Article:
Abstracts 1/2018 english


Meyer, Holger and Ferdinand Müller-Rommel: The state election in Lower Saxony on October 15, 2017: wedding of convenience leads to first grand coalition after 50 years.

Since 1967, this was the first state election in Lower Saxony that ended up in a grand coalition consisting of two large parties: the Social Democrats (SPD) and the Christian Democrats (CDU). They formed a majority coalition government with 70.5 per cent of the vote and 105 of 137 seats in parliament. The electoral results of the three smaller parties that also entered parliament ranged between six and nine per cent of the vote. The electoral participation slightly increased up to 63 per cent, which is higher than the average voting participation in all of the last 13 German state elections. The very short election campaign was dominated by the “Twesten” case which led to the loss of the majority in parliament and early elections. In addition, key topics were clearly located in state policies such as education policy or internal security. The electoral behavior of social groups basically fulfilled all expectations and the predictions of contemporary electoral research. The cabinet consists of ten ministers plus the prime minister. While each party nominated five ministers, the prime minister belongs to the Social Democrats since they are the largest party in parliament. [ZParl, vol. 49 (2018), no. 1, pp. 3 – 22]


Schoen, Harald, Alexander Wuttke, Agatha Kratz and Maria Preißinger: A swing in the final weeks of the campaign: evidence from a multi-wave panel survey on the 2017 state election in Lower Saxony 2017.

The state election in Lower Saxony in October 2017 walked in the shadows of the preceding election on the federal level. In light of both campaigns’ temporal proximity, this study investigates the development of political attitudes towards the federal and the state level and their relative influence on voter behavior in Lower Saxony. We make use of a multi-wave panel survey of 1,346 eligible voters in Lower Saxony, which was carried out in the framework of the German Longitudinal Election Study (GLES). Cross-sectional and longitudinal analyses show that a significant minority of respondents based their voting decision in the state election on state-specific considerations. State-specific attitudes varied strongly and to a large extent independently of attitudes towards parties and politicians at the federal level and went hand in hand with changes in voting intentions. The Lower Saxony SPD, in particular, was able to promote the popularity of its leading candidate, thereby leaving behind the CDU at the ballot boxes. [ZParl, vol. 49 (2018), no. 1, pp. 22 – 39]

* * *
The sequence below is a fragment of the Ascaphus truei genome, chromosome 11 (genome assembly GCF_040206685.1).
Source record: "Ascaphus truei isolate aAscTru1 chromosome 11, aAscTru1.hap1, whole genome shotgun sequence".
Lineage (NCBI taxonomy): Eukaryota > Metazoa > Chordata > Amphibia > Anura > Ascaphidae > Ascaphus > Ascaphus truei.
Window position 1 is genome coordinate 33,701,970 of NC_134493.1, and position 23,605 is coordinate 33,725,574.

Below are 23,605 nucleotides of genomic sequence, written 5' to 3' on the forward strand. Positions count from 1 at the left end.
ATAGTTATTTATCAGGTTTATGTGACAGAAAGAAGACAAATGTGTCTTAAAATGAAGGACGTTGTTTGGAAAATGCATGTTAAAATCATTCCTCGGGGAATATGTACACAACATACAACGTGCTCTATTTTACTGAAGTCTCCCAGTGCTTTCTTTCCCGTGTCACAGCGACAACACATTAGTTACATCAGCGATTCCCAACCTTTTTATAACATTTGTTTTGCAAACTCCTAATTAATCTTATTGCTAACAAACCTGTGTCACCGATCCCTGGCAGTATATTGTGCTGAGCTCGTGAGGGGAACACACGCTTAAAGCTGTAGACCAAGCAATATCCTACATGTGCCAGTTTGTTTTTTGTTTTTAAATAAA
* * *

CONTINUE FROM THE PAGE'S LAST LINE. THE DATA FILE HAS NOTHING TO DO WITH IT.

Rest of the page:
Winkler, Jürgen R.: The state election in the Saarland on March 26, 2017: confirmation of the grand coalition led by the CDU.

Since the 1950s, the social structure and the political traditions of the Saarland have favoured the electoral choice of the Christian Democratic Union (CDU). This time the CDU also benefited from the government’s positive performance. CDU and SPD campaigned to become the strongest force at the Saar. The governing Christian Democrats succeeded, the Social Democrats fell short of expectations and joined the second grand coalition as the second strongest party. Once again Annegret Kramp-Karrenbauer was sworn in as the Prime Minister of the Saarland. While the Left Party lost some points and the Liberal Party missed the five-percent-hurdle again, the Greens and the Pirates were thrown out of the state parliament by the voters. Instead the AfD won three mandates. Especially unsatisfied middle aged men, workers and unemployed voters had been inclined to vote for the right-wing populists. [ZParl, vol. 49 (2018), no. 1, pp. 40 – 56]